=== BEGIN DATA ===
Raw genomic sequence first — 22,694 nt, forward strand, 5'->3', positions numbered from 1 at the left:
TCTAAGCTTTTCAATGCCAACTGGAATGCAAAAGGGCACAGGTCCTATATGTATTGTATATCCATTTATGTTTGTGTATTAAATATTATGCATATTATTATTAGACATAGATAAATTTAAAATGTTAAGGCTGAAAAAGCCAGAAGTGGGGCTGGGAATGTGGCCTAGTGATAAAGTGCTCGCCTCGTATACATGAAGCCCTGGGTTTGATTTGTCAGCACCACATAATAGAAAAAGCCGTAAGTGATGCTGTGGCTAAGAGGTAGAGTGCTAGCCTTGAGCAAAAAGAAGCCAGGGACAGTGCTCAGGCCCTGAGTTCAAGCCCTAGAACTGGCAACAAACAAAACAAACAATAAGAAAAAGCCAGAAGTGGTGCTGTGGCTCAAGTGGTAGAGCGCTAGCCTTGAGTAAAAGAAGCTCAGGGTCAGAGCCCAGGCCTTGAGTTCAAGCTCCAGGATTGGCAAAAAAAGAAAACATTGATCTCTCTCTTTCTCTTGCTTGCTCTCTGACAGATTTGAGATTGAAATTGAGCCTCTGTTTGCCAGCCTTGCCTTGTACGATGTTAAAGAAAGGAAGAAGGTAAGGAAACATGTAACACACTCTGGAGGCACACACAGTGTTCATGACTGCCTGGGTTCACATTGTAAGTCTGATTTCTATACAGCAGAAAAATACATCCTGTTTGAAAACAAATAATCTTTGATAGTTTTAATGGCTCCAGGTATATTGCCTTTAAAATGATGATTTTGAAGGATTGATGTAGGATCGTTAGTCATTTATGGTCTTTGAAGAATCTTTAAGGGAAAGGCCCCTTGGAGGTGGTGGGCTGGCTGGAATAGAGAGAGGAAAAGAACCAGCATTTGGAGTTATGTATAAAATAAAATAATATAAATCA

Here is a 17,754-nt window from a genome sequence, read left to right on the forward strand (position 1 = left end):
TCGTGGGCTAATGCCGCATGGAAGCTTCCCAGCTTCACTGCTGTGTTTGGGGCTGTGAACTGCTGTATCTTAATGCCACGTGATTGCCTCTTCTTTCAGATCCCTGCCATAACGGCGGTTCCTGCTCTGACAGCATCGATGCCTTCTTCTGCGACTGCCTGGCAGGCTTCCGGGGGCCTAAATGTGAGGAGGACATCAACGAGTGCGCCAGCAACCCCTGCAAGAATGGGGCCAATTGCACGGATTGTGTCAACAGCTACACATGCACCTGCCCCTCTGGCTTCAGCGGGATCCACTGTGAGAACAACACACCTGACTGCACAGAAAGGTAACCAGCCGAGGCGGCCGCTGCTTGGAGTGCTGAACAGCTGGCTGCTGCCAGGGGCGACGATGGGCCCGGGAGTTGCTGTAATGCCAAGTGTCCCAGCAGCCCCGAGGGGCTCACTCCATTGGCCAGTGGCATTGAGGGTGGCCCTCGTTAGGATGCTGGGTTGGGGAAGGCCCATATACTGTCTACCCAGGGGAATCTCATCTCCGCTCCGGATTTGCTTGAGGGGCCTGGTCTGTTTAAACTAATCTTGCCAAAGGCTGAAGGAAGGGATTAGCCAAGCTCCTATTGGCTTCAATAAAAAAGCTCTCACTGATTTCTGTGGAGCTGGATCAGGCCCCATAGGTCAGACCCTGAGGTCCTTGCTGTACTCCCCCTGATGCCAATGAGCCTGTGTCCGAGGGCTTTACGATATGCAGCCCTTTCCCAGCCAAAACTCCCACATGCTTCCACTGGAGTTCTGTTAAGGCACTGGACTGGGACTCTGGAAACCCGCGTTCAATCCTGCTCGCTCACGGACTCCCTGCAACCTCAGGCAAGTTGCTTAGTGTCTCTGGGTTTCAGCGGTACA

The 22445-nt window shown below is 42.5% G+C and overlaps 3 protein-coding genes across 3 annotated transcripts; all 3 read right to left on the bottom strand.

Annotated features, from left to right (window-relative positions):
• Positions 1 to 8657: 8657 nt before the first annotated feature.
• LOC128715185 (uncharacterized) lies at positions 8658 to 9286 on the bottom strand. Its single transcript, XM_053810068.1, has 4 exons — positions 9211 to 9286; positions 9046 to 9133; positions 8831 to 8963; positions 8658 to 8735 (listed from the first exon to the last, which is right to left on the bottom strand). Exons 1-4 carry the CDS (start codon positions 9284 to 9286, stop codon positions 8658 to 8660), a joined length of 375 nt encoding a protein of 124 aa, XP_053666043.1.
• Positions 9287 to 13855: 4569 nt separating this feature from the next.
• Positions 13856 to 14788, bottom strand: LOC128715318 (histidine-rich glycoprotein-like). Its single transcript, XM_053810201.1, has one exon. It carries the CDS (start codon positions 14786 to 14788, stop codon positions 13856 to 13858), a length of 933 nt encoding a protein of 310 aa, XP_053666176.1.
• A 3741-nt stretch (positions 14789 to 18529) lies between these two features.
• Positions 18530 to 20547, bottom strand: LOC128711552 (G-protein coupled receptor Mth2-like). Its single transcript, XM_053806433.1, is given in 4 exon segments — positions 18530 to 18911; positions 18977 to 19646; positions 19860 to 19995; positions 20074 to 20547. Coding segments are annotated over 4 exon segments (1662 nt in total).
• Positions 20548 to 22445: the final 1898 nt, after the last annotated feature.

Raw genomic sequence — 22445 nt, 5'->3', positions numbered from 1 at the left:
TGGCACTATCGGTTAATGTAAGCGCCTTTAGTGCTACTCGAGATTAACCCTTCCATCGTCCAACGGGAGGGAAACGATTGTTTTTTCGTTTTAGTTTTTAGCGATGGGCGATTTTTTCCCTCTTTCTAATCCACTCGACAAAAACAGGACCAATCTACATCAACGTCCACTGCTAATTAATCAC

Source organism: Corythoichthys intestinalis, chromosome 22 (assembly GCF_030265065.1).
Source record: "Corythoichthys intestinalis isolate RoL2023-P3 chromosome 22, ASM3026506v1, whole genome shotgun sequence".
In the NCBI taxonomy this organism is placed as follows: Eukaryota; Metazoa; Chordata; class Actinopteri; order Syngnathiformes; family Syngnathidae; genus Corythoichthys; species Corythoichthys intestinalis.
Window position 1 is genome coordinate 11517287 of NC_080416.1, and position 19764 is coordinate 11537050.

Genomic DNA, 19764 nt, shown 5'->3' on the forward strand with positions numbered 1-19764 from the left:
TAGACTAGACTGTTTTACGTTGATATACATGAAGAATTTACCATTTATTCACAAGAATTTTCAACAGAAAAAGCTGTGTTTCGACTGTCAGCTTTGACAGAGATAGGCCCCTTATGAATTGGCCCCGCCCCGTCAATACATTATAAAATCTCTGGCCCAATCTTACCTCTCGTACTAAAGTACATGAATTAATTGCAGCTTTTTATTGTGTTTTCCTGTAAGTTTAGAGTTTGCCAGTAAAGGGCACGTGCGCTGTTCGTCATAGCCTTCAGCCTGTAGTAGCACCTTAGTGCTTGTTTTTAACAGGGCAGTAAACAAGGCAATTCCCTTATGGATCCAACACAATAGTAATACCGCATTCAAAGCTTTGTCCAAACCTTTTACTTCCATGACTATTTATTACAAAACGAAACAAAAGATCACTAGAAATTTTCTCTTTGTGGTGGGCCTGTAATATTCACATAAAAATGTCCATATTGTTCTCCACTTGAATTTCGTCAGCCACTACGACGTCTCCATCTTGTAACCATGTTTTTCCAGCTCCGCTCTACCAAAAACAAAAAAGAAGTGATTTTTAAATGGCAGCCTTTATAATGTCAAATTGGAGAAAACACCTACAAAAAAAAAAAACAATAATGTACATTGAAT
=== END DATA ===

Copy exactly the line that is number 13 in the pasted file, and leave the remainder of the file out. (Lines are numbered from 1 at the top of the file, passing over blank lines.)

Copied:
• Positions 20548 to 22445: the final 1898 nt, after the last annotated feature.